He said all of the crew on board were excited to watch it (music video), but they only saw half of it yet. “I love my crewmates because they are cooperative especially our Captain and Chief Engineer. I did not expect to win this but everybody is excited for us to win, but yes indeed, we did it.”
Wenchell started his seafaring career after his training at Wartsila/Gigamare as a cadet in 2013. Then he embarked on board his first vessel, — a containership – the following year.
He said seafaring was not his career choice but his dream to give his family a new home led him to join the maritime profession. “Since birth we’ve always been renting as we’ve moved to more than 10 flats already.” Since he started his seagoing career, he has always known he’s about to build his family’s dream home.
An electrical engineer by profession, Wenchell shifted career at sea to an ETO on board the ship. “I’m very grateful to someone who encouraged me to change my career into the maritime profession,” counted Wenchell.
He signed off from the ship in October 2021, and would be signing-on his next contract soon. SF
Photography contest winner wants to tell more stories visually, verbally
Van Alfred Villanueva (pictured here), winner of the photography competition during the AMOSUP 61st founding anniversary, is a deck cadet on board a multi-purpose vessel. He took his winning shot of a crewmember who was working aloft for the first time, painting the ship funnel.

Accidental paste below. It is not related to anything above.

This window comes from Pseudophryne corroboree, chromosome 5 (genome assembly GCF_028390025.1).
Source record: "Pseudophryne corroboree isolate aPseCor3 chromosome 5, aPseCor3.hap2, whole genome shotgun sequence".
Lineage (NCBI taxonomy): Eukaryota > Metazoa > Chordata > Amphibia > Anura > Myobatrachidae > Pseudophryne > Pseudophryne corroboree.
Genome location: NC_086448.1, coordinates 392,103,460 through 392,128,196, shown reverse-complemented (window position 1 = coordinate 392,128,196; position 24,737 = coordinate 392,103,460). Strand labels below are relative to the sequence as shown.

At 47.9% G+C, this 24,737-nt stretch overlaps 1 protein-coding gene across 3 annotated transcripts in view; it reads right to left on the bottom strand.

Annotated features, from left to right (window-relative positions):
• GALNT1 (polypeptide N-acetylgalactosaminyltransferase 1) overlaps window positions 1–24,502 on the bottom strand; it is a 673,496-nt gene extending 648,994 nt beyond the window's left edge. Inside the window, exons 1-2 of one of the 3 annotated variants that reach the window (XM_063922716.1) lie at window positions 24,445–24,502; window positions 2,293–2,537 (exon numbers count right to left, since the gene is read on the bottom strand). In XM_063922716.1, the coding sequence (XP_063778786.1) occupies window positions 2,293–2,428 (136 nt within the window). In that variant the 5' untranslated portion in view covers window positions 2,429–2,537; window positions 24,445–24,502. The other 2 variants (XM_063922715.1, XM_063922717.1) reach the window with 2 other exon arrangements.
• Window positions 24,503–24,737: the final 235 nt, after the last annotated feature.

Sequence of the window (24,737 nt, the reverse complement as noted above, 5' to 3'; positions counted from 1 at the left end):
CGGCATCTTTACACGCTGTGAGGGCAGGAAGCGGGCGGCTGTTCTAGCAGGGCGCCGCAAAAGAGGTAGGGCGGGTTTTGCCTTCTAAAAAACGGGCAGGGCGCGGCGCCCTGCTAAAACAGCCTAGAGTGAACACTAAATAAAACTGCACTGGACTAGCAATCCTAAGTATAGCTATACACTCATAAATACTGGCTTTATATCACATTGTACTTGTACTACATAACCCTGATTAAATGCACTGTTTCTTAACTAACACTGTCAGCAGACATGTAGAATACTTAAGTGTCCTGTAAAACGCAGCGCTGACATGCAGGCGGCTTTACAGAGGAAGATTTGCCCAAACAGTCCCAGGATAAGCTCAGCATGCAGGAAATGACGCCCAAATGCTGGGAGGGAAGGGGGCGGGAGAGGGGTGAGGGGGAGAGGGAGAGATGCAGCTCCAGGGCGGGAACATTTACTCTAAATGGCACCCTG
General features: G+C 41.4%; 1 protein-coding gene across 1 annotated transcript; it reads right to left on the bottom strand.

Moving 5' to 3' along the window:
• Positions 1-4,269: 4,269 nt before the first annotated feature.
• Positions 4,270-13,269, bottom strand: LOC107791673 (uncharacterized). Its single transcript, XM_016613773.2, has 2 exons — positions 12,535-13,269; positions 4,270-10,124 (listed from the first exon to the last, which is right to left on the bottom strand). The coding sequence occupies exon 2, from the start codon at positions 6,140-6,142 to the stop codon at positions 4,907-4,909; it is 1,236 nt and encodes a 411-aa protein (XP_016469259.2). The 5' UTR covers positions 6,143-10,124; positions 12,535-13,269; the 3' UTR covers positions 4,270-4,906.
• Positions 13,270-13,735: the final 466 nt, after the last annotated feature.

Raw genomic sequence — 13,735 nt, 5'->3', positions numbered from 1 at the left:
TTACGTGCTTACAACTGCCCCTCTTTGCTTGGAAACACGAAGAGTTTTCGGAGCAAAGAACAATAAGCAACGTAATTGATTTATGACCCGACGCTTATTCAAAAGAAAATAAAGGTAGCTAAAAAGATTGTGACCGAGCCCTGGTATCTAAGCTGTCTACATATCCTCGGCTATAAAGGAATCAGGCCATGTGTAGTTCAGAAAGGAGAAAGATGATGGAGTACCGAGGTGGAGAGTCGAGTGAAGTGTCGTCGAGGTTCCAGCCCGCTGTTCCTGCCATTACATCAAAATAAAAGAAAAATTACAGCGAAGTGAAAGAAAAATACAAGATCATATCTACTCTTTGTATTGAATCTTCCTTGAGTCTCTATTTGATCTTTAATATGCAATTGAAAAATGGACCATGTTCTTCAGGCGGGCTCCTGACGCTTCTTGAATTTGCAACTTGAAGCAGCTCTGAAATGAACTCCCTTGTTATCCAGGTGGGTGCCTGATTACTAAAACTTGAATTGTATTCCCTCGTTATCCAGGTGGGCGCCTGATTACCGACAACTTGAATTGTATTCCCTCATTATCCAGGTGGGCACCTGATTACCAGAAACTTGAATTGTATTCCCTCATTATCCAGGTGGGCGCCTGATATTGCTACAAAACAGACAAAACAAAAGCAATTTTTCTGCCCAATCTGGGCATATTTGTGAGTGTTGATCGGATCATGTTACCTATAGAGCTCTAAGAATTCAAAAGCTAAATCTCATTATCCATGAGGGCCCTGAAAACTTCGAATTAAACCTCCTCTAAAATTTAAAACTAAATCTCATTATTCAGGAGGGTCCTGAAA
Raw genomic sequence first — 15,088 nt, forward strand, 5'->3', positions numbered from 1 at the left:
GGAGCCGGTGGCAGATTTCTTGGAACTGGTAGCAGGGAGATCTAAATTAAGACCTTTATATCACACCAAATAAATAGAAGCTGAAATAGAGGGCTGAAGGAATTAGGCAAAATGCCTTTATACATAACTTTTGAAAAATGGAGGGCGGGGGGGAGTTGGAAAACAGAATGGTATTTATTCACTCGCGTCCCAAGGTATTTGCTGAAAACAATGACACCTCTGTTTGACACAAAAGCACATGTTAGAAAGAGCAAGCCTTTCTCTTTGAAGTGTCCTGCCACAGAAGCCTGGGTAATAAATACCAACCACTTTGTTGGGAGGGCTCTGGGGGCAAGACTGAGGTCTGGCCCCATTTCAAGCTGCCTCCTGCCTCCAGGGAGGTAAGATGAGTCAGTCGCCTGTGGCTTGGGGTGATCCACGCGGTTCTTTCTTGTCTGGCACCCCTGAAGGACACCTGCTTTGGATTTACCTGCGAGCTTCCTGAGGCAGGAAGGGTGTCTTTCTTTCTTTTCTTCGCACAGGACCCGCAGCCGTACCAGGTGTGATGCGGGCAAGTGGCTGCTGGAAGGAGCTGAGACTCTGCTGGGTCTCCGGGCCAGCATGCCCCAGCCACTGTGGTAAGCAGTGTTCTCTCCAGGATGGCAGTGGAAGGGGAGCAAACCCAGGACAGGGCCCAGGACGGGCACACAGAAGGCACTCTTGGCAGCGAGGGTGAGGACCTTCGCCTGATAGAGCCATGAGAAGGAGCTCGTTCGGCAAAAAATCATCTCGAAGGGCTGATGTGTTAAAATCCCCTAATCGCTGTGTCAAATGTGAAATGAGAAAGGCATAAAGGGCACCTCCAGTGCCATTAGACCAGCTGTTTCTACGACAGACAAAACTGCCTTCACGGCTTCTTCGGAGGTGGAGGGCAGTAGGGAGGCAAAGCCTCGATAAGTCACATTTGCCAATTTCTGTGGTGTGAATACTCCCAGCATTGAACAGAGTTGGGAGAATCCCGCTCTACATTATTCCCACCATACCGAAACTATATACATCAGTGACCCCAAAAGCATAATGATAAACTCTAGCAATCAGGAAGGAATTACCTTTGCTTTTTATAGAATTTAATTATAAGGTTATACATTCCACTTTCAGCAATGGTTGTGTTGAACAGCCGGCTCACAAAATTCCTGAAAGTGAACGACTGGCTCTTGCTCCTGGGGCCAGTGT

Villanueva said he took the shot because “I want to show the reality of life on board, where merchant mariners may have the best kind of life and that they travel the world for free, but behind those are stories of sacrifice and gallantry which people know less of.”
This was also what goes on in my mind when I took the photo, he said. Villanueva admits to be an amateur photographer hoping to become a professional someday. He really loves taking photos even before starting to get on board the ship.
“Because for me, these are the ones that never change. I want to tell more stories, be it visually or verbally,” he shared. In the midst of finishing his deck cadet programme on board with the Maritime Academy of Asia and the Pacific (MAAP), Villanueva was already 10 months on board the ship and about to sign off in January 2022 when Sailing Forward contacted him last November.
He will then return to the academy to finish his last year of schooling after his year-long on board training. Villanueva wants to finish his maritime course because he firmly believes that “this profession is noble and gilt-edged.”SF